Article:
Of Breastfeeding, Baby and Me


Let’s face it guys, breastfeeding is not an easy task.

When I was pregnant, I vowed to myself that I would breastfeed my baby exclusively until he turned six months, and proceed to breastfeed with additional solid food until he’s two. The plan seemed so simple, like when I was writing it out on my to-do list. I’ve seen mothers with breastfed children, and mothers who formula-fed their children. I’ve observed and I decided that breastfeeding is the best option for me.

But like I said, breastfeeding IS NOT an easy task.

When he was delivered, he tried to clasp his tiny mouth onto my huge gigantic nip and failed. I thought it was my fault, and his cryings became more and more prominent as time passes by. I tried giving him some more time to tuck onto my breast and waited but he still wailed. I called the staff nurse and she taught me the correct and easiest way for the baby to latch. There was some thick liquid – anyone could guess it was the colostrum, and I tried to feed him with it. He sucked it in – I guess, because up until now I didn’t know if the colostrum did enter his tummy or I just swiped it all away because of my ignorance.

Okay. I told myself, maybe he did drink.

He ¬†was silent until minutes later. He started¬†wailing, crying, his face red with maybe, rage because he was angry. As per what I had learned, babies only need colostrum to pass by, and the colostrum wasn’t that much.

There was no spare formula milk. I didn’t bring any because I was confident I can feed the baby all by myself. We will be alright, right, baby?

That first night at the hospital, he couldn’t sleep well. I couldn’t sleep well. My mother in-law couldn’t sleep at all. She took care of the baby, hushing him down, serenading him and tried to tuck him into the baby cot.

When I went home, there was still no sign of breast milk. I expected them to be runny, maybe a bit thinner than the colostrum. I pinched and I pressed and massaged my breasts, but nothing came out. My masseuse told me I had blocked duct, and I supposed to know about it since before I gave birth. She even told me that I should know as I am a doctor and well, DOCTORS KNOW EVERYTHING. Pffftttt

No, doctors know everything when it is someone else.

If it happens to them, do you know that doctors are the worst patients?

My baby sucked and sucked, but there’s nothing came out. My breast felt heavy and a bit tender. He was hungry, I’m sure but momma’s milk is not here yet.

My husband then decided he wouldn’t let my baby go hungry for another day. He bought formula by the end of day 1, which means I’m unable to feed anything to my baby for almost 24 hours. I felt like a loser. My breasts were aching and I was crying (damn those hormones!) when I tried to breastfeed him. My nipples ached so much, and when he sucked, the pain sent me off the roof. There was nothing in this world compared to the pain of a first time mother trying to breastfeed his child.

I watched my masseuse and my MIL fed him formula milk. I wouldn’t feed him myself. I refused to give him any formula as far as I would. I was a stubborn person, and I would stay that way. My baby too was a bit fussy in his early days. He was used to getting formula milk and how easily the milk poured out in his mouth as compared to when he had to suck harder for my breast milk. He cried restlessly when I tried to breastfeed him, because he knew there wasn’t much milk for him.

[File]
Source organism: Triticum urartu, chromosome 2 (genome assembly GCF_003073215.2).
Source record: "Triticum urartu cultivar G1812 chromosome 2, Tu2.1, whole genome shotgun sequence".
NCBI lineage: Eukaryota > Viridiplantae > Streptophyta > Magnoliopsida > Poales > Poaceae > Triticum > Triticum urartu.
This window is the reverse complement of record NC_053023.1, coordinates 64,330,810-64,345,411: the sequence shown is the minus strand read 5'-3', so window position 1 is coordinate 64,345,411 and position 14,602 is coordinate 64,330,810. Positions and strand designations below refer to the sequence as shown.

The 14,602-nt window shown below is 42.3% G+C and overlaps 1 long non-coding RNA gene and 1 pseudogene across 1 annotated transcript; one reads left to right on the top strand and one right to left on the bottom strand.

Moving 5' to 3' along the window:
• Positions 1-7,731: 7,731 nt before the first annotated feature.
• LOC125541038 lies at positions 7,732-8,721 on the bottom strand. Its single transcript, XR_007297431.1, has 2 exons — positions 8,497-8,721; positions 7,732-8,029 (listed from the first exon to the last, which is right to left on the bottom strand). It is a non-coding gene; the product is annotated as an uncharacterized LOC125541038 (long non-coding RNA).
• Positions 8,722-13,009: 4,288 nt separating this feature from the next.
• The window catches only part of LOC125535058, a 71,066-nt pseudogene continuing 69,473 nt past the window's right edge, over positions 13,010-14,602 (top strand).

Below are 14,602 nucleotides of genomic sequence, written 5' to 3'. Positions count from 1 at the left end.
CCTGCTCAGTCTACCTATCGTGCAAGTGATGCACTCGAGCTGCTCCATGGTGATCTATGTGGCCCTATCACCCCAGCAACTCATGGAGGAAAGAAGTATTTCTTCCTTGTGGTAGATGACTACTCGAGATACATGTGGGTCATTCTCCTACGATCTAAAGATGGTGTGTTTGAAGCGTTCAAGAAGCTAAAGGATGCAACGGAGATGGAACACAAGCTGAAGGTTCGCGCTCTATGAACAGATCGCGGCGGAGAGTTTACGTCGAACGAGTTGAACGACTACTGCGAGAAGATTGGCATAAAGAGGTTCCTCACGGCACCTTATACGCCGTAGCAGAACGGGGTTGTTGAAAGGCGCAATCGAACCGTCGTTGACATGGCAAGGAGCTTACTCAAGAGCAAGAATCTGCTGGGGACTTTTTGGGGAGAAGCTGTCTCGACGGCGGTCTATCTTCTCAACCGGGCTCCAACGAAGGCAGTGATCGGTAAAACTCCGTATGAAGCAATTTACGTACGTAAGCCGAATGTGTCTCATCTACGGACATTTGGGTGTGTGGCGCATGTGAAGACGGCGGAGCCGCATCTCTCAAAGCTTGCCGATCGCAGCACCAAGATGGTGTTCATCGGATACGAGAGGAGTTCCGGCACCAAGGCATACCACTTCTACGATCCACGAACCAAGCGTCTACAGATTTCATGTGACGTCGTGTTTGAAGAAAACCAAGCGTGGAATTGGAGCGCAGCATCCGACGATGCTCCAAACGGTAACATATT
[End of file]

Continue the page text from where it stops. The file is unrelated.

I was disappointed. I was depressed because I couldn’t breastfeed him. So what am I to him then? I used to think breastfeeding is the only way for mother and child to bond but now what am I going to do that I couldn’t breastfeed yet?

I was frustrated by the fact that what I read confused me. The text books told me that I would be able to feed as soon as he comes out. They told me that breastfeeding is how mothers experienced happiness – because that was when the oxytocin (the happy hormone) oozed out of your body. But I didn’t have any of that. My nipples hurt, and sometimes they bled. They were dry skins and baby scratches on my chest and every time I fed him I cringed because I couldn’t stand another pain in my nips. Where is the oxytocin? Where is the fucking happiness? Where is the relief? I would ask myself over and over again, and then spiraled down the misery alley again and again.

My husband then resolved to buy a breast pump for me. It was a bit pricey but he told me it was going to worth it.

I used it, tried to pick up my own pace in my breastfeeding journey. My MIL and masseuse still used formula to feed him now and then, but as time passed by the milk started coming out. I used all the tips in the books and also from the Internet to try to enhance my breast milk. The nights were messy with my tears, again when he tried to feed and failed and my MIL had to feed him formula. I scrubbed the nips and massaged it quite harshly in the shower after I took analgesics to ease down the pain.

But slowly I started producing more milk. The formula was weaned down little by little. I pumped my breast and let him latch on. My breasts still felt sore, and I still winced at the pain when he latched but after a month or so, there wasn’t any pain at all. My confinement ended with me happily breastfeeding my baby exclusively.

Then, I already established that breastfeeding is a very tough journey. It demands determination and perseverance. It needs practice and knowledge. It will come naturally to you, but you have to work upon it. It’s like learning to walk, you naturally can walk but you need perseverance and practice. Babies never stopped learning, adults did.

But most of all, all you need is love.